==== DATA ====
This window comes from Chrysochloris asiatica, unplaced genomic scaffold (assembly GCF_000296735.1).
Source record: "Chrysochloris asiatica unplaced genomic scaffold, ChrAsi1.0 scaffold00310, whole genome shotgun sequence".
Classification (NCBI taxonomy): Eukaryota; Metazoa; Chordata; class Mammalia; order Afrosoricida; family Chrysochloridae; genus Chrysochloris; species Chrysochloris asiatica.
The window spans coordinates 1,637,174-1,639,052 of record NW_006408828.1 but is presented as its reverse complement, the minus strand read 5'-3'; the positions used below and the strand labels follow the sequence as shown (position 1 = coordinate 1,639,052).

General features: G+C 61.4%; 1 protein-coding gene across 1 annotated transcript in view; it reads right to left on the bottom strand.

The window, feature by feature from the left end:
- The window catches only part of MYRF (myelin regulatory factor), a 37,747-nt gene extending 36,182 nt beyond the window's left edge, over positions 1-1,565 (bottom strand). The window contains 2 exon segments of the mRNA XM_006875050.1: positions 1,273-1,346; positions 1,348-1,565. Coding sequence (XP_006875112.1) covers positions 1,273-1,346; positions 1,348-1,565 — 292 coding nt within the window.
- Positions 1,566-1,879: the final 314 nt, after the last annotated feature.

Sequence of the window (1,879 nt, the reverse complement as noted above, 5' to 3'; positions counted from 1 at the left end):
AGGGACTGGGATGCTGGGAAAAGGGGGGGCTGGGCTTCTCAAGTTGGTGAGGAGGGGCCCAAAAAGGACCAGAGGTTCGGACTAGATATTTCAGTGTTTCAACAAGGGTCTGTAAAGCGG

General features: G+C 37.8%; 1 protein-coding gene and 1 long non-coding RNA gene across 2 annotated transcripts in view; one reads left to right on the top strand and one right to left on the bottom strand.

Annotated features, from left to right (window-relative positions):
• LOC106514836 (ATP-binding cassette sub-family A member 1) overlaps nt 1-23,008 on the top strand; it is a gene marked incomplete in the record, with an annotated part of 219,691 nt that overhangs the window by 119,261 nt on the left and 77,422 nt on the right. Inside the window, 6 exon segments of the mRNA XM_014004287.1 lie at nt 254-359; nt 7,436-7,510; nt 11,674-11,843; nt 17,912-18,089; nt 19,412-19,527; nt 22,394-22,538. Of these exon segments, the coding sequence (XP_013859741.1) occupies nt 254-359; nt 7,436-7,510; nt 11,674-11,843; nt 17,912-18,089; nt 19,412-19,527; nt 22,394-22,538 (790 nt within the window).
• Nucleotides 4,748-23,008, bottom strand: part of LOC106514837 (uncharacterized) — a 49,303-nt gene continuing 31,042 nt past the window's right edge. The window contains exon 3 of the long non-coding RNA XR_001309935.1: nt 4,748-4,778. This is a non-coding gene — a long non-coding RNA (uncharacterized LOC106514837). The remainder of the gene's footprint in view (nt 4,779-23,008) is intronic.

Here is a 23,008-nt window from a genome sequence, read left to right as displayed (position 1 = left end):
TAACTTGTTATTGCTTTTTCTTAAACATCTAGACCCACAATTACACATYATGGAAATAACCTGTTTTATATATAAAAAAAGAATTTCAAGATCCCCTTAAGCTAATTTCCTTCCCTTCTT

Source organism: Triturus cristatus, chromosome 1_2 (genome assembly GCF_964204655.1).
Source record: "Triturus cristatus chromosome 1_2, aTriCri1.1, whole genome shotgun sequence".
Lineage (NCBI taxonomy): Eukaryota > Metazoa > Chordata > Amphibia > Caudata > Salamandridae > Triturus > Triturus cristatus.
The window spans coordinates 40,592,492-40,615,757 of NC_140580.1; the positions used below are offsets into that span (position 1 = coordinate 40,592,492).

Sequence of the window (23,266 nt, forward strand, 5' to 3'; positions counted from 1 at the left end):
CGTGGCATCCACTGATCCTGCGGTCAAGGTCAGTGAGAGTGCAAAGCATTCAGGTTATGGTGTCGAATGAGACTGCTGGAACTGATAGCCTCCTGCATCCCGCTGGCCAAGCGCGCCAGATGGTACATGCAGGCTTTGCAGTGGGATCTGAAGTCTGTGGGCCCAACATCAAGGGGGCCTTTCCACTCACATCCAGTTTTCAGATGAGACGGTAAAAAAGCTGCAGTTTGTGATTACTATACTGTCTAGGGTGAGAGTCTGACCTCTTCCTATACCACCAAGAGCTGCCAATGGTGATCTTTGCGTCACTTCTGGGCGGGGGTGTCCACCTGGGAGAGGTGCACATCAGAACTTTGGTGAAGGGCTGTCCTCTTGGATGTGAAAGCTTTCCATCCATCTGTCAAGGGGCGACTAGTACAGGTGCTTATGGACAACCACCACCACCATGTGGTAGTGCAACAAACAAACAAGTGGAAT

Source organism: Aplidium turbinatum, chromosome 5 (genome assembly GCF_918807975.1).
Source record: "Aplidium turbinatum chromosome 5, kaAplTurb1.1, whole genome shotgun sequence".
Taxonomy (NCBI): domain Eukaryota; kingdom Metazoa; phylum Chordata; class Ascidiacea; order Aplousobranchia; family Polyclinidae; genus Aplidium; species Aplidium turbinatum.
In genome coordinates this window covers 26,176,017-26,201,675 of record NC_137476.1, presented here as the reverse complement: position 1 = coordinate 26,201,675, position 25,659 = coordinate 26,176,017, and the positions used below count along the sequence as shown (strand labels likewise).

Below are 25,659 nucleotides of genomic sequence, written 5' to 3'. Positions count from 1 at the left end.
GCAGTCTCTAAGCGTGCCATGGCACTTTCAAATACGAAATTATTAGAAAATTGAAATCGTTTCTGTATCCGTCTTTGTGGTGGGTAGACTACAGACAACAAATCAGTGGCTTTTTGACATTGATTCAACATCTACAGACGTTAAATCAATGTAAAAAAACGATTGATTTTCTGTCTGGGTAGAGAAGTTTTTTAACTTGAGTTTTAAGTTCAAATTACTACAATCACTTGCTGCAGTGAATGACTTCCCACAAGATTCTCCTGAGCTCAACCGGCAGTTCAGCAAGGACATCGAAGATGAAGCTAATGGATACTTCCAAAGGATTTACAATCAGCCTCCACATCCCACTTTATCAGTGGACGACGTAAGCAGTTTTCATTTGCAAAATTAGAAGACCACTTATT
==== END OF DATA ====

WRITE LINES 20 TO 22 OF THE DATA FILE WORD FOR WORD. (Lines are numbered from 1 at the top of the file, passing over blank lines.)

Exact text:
The window spans coordinates 40,592,492-40,615,757 of NC_140580.1; the positions used below are offsets into that span (position 1 = coordinate 40,592,492).

Sequence of the window (23,266 nt, forward strand, 5' to 3'; positions counted from 1 at the left end):
CGTGGCATCCACTGATCCTGCGGTCAAGGTCAGTGAGAGTGCAAAGCATTCAGGTTATGGTGTCGAATGAGACTGCTGGAACTGATAGCCTCCTGCATCCCGCTGGCCAAGCGCGCCAGATGGTACATGCAGGCTTTGCAGTGGGATCTGAAGTCTGTGGGCCCAACATCAAGGGGGCCTTTCCACTCACATCCAGTTTTCAGATGAGACGGTAAAAAAGCTGCAGTTTGTGATTACTATACTGTCTAGGGTGAGAGTCTGACCTCTTCCTATACCACCAAGAGCTGCCAATGGTGATCTTTGCGTCACTTCTGGGCGGGGGTGTCCACCTGGGAGAGGTGCACATCAGAACTTTGGTGAAGGGCTGTCCTCTTGGATGTGAAAGCTTTCCATCCATCTGTCAAGGGGCGACTAGTACAGGTGCTTATGGACAACCACCACCACCATGTGGTAGTGCAACAAACAAACAAGTGGAAT